No time for laziness yet

Typically when a project manager arrives at the start of a brand shiny new project then they will enter a point in time that is full of peace and love and general wellbeing between all parties involved. The sales cycle will be out of the way, if external suppliers are involved, the celebration parties will still be fond memories with people enthusiastically sharing embarrassing photographs on intranet sites, and everyone will believe that this is going to be a fantastic success with riches for all involved just around the corner. This project will be different from all the other projects.

Chaos reports will be relegated to waste bins and the world will be a smiley happy one with optimism abounding.

But we all know the reality of project history and the typical phases that projects experience:

  • Enthusiasm
  • Total Confusion
  • Disillusionment
  • Search for the Guilty
  • Punishment of the Innocent
  • Reward and Promotion of the Non-participants

Obviously you want to avoid this scenario; you want to be a success. Therefore this is not a time for the project manager to indulge in laziness, this will come later. No, for now this is a time when the project manager will be busy and visible and will stamp their authority on the project right from the very first moment, the very first phone call, the very first meeting, and the very first time they step in to the project office.

It is at this point that the project can be won or lost for a project manager because it is now, and only now, that they will have to opportunity to drive and structure the project the way they want to.

It is important to let everyone know that you have arrived and that you demand that things are done your way, the right way, the way that is best for the project. Equally it is important that you educate your project team on why this is required and what the benefits are that can be achieved by working your way - for them, for you and for the project.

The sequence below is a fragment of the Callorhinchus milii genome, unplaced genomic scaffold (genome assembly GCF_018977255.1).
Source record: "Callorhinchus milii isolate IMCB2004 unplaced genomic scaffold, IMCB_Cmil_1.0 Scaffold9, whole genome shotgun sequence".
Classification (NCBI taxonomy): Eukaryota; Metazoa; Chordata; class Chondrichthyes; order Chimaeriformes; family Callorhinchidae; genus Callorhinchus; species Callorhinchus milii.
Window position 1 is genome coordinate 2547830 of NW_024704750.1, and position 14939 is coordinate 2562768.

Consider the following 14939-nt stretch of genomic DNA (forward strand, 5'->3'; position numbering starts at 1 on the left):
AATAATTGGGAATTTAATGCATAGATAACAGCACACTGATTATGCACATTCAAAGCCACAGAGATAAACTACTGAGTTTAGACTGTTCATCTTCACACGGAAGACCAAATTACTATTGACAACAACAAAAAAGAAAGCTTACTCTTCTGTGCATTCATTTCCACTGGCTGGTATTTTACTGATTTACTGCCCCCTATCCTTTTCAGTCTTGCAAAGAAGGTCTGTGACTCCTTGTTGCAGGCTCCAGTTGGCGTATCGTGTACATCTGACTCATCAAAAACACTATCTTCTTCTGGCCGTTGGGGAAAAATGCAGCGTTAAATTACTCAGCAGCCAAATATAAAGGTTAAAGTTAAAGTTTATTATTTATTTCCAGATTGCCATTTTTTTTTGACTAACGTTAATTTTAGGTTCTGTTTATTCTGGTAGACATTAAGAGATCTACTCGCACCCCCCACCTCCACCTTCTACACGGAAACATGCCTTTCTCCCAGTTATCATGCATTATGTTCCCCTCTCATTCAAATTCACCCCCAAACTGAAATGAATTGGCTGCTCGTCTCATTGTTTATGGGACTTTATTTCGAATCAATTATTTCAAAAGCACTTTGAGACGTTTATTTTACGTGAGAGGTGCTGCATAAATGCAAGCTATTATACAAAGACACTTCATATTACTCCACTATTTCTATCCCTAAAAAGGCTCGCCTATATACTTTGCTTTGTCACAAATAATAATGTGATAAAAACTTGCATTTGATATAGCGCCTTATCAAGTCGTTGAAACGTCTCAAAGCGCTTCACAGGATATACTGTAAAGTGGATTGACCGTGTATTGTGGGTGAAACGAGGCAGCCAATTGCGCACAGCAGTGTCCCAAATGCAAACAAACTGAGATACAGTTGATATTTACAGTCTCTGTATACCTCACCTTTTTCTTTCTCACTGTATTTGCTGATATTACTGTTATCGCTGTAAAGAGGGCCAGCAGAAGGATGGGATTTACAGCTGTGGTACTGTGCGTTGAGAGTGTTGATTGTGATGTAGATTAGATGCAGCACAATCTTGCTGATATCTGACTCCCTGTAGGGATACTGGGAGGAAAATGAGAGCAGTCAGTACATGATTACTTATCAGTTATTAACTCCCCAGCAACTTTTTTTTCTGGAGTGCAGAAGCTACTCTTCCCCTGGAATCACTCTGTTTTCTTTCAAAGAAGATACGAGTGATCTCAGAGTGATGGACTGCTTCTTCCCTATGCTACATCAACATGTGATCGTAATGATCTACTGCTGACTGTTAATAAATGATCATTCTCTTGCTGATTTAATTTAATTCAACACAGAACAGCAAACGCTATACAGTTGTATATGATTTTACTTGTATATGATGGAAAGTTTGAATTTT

Productive laziness will follow, but for now take control and work hard. Now you need to understand exactly what you have taken on, or landed with if this project was not actively selected by you. Now you need information and you will have many questions to ask and many answers to uncover.

And one word of warning before we start, there is a project management 'law' that says 'Attempts to get answers early in a project fail as there are many more wrong questions than right ones. Activity during the early stages should be dedicated to finding the correct questions. Once the correct questions have been identified correct answers will naturally fall out of subsequent work without grief or excitement and there will be understanding of what the project is meant to achieve'. This is known as Hoggarth's Law.

Wise words indeed, I think Hoggarth had the makings of a lazy project manager. Do not waste time - be productive, but in 'lazy' way.